Oh, you want concrete data? Let's take a look at steel production, then. Industry doesn't get much heavier than that.

 

In 1974, the US produced 136M tons. China produced an estimate 26M. Fast forward to 2013, the US production has shrunk to a still very respectable 87 million tons but, get this, China churned out an insane 779 mother****ing million tons of steel in 2013. Source

 

Let's also take a look at cement. In 1994 (couldn't find earlier data), for the US and China respectively, the numbers are 78M and 400M tons. Jump to 2013, and while American production has remained at 77M tons, Chinese production has been cranked up to a whopping 2.3 bn tons. The US have actually been importing cement for consumption, and jobs in that sector have dwindled. Source

 

This is the stuff things are built with, not paper money. It takes time to dismantle the world's once-largest industrial economy, but make no mistake, that's the end goal. The case study is the UK, the country that pioneered the Industrial Revolution in the 18th century and leading industrial power the next, and how it was largely de-industrialized in the 20th century chiefly thanks to the policies of Washington Consensus groupie Margaret Thatcher. That's where the US are heading.

Edited by 213374U
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steel?  concrete?

 

*shrug*

 

US market share of world manufacturing has been +/- 20% for three decades. similarly, other than some blip years during the recent recession, steel production for US has been relative steady for the same 3 decades. conversely, US share o' hi-tech production (not just manufacture) is 35%. the world's top 4 capital goods producers is US, Germany, Japan and UK... three other than US has seen their relative share drop in the past 3 decades. US has increased. china... not worth mentioning.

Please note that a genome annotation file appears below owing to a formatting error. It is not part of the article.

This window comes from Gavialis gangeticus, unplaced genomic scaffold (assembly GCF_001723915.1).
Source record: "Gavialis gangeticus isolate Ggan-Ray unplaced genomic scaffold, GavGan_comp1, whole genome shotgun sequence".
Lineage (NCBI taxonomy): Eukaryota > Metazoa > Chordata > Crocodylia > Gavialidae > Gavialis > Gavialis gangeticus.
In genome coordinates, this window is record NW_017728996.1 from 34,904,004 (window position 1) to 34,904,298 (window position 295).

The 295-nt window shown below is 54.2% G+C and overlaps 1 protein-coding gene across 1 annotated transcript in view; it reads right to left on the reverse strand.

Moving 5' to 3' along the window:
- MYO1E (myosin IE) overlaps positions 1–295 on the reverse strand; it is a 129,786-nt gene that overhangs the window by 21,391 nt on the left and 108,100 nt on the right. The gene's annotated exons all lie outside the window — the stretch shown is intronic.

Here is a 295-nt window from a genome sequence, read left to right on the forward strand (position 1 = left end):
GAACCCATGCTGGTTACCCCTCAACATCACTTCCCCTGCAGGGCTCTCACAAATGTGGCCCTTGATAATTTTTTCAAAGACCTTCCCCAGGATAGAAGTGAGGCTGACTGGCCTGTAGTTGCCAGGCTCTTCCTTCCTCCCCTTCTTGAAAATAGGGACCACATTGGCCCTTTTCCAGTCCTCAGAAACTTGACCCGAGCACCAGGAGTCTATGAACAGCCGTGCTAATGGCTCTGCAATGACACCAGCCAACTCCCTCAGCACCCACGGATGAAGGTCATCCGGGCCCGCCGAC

bad news. us tort costs  and health care costs for manufactures is rising at rates greater than increase in gdp... and far greater than other major manufacturing nations. even more serious, over 50% o' physical science and engineering degrees is going to foreign students, and an increasing % of those graduates is returning to their native countries to earn a living. am not the least bit concerned by relative steel production, but the loss of capable science and engineering grads is disturbing... as is the fact that 'tween taxes, torts and health care, the US is becoming even less attractive for manufacturers. we all know what a bang-up job US high schools is doing at producing a future generation o' scientists and engineers, so am less than optimistic 'bout the near future.  is somewhat surprising, but small manufacturers has been shouldering an increasing share o' the total US manufacturing load for many years. some more cynical economists hypothesize that this is 'cause small manufacturers were able to offer fewer benefits to employees. recent changes to healthcare laws may have a chilling effect on small manufacturers, though hopefully only a temporary one. 

 

is lots o' positives and negatives for the US, but china? steel? no way. not yet. not for awhile and not unless they makes complete change to innovative//tech/capital... which is unlikely to occur with methods they used to become a manufacturing power. 

 

HA! Good Fun!

"If there be time to expose through discussion the falsehood and fallacies, to avert the evil by the processes of education, the remedy to be applied is more speech, not enforced silence."Justice Louis Brandeis, Concurring, Whitney v. California, 274 U.S. 357 (1927)

"Im indifferent to almost any murder as long as it doesn't affect me or mine."--Gfted1 (September 30, 2019)